If a settlement cannot be reached, the case will proceed to trial. Each side will present its argument and witnesses to the court and jury. This process may involve multiple hearings, and a settlement may still be pursued throughout the trial phase.
Completion of Trial
After all of the arguments are heard, the jury is dismissed to determine its verdict. If the jury rules in your favor, a compensation award amount is also determined.
After a ruling is made, the losing side can still file an appeal. An appeal can lead to a new trial or still a settlement between the parties.
The statute of limitations for personal injury claims in Tennessee is set forth in Tennessee Code Ann. Code § 28-3-104 which provides that any action involving “injuries to the person” shall be brought “within one (1) year after the cause of action accrued.” Tennessee Code Ann. Code § 28-3-104(a)(1). Generally, the cause of action accrues when the person is injured. Thus, inTennessee, unless an exception exists, a party generally has one year from the date they are injured to file a personal injury complaint. If no exception exists, failure to file within one year of your injury will forever bar your claim under the statute of limitations in Tennessee. Because of Tennessee’s short statut of limitations, you should promptly speak to a personal injury attorney after your injury and initial treatment.
Types of Cases Applying the Statute of Limitations
Tennessee’s one-year statute of limitations typically applies to injured victims who were hurt in accidents or incidents,
including, but not limited to, following type cases:
Exceptions to Statute of Limitations for Personal Injury Cases in Tennessee
The Discovery Rule
There are some types of injuries that may not be apparent right away after the accident. Under the discovery rule in Tennessee, the statute of limitations shall not begin to run until an injury victim becomes aware of their injury, or should have become aware.
The Defendant Is Absent
If after a goof faith effort, the defendant cannot be found and served with process, you may have grounds to toll the statute. If you can convince the court, you made a good faith effort to locate the defendant, but could not, you may be able to toll the statute until they can be found. Tenn. Code Ann. §28-1-111.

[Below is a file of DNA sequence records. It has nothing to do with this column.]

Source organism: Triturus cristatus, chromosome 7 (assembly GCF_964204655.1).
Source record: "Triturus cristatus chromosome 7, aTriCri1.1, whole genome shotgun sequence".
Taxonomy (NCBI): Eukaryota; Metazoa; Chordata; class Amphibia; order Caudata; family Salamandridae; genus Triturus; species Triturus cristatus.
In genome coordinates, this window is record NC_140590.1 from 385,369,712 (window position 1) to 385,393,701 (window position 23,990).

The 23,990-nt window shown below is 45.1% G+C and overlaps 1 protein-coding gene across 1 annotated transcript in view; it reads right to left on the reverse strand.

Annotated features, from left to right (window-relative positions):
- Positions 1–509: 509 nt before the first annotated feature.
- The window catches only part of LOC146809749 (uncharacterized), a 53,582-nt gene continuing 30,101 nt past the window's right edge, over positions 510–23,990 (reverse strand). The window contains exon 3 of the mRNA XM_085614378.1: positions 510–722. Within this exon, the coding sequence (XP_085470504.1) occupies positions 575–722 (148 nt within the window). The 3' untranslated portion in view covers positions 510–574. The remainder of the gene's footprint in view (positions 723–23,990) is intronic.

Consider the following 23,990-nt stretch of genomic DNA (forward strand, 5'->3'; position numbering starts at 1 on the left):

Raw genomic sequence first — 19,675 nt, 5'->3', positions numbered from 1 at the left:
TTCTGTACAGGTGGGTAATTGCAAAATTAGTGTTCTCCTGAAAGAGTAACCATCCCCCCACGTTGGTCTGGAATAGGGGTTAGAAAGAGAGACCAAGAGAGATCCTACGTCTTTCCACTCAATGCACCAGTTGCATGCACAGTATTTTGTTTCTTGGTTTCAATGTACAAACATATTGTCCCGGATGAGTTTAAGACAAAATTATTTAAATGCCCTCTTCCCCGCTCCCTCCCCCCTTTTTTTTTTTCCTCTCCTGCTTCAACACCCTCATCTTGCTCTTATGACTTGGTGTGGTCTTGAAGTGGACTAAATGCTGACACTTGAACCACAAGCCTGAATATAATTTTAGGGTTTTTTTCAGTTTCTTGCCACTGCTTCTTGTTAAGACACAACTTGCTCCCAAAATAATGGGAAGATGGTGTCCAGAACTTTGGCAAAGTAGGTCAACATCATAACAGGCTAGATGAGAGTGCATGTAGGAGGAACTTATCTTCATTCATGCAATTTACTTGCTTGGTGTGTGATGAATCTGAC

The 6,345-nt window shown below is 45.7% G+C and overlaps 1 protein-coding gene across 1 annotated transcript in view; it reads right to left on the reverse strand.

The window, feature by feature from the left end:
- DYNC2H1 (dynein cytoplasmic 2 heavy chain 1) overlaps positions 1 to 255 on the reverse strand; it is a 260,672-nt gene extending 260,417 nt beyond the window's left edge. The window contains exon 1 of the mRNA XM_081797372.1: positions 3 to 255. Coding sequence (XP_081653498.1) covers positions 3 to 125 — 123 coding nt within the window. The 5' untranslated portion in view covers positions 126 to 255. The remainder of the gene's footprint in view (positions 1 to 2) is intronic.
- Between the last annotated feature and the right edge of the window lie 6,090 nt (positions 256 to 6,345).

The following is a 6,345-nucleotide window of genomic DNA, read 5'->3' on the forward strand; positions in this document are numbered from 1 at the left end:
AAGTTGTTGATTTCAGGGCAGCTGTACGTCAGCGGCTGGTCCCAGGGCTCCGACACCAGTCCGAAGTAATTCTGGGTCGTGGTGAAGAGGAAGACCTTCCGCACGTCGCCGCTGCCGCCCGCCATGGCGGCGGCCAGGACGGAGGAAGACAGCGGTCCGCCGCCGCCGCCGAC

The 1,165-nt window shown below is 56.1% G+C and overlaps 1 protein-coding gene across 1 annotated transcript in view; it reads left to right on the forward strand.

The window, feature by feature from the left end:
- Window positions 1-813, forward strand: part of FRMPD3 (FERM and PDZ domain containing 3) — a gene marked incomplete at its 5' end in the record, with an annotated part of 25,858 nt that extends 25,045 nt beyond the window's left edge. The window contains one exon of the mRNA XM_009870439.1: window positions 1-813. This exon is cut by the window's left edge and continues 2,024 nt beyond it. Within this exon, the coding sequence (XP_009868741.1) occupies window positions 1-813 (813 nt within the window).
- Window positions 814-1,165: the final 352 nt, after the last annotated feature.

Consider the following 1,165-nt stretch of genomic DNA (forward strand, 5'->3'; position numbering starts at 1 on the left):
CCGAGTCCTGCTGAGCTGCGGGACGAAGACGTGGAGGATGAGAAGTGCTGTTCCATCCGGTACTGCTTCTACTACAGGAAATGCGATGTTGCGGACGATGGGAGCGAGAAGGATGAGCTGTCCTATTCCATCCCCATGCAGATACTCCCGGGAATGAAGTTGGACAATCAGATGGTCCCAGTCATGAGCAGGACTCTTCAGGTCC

Injury Victim Is a Minor
If cases where the injured victim is a minor, the statute of limitation does not begin to run. until the victim reaches age 18, then they have one year to a personal injury lawsuit. Tenn. Code Ann. §28-1-106.
The Injury Victim Has a Mental Disability
If the injury victim suffers from a disability that deprives him or her of the ability to make sound decisions concerning
legal action may be ruled mentally incompetent by a Tennessee court. Tenn. Code Ann. §28-1-106.
If you have been injured, contact Timothy L. Miles, a nationally known, experienced, and knowledgeable personal injury attorney in Nashville for a no-risk, Free Case Evaluation.
Cy pres awards are funds given to charitable organizations in cases in which there is still money remaining in the settlement fund, even after all class members have been paid or the amount of the fund is too small to justify a distribution directly to class members.
Cy Pres Provisions in Settlement Agreements
The term “Cy pres” originates from the French expression “cy pres comme possible” meaning as near as possible. In class action settlement agreements, cy pres provisions are commonly used to address the issue of unclaimed funds that are not distributed to class members for a variety of reasons. The remaining funds are often used for creating cy pres awards to charitable organizations that have a connection to the class action litigation, rather than having those funds revert back to the defendant.
Guidelines for Using Cy Pres Awards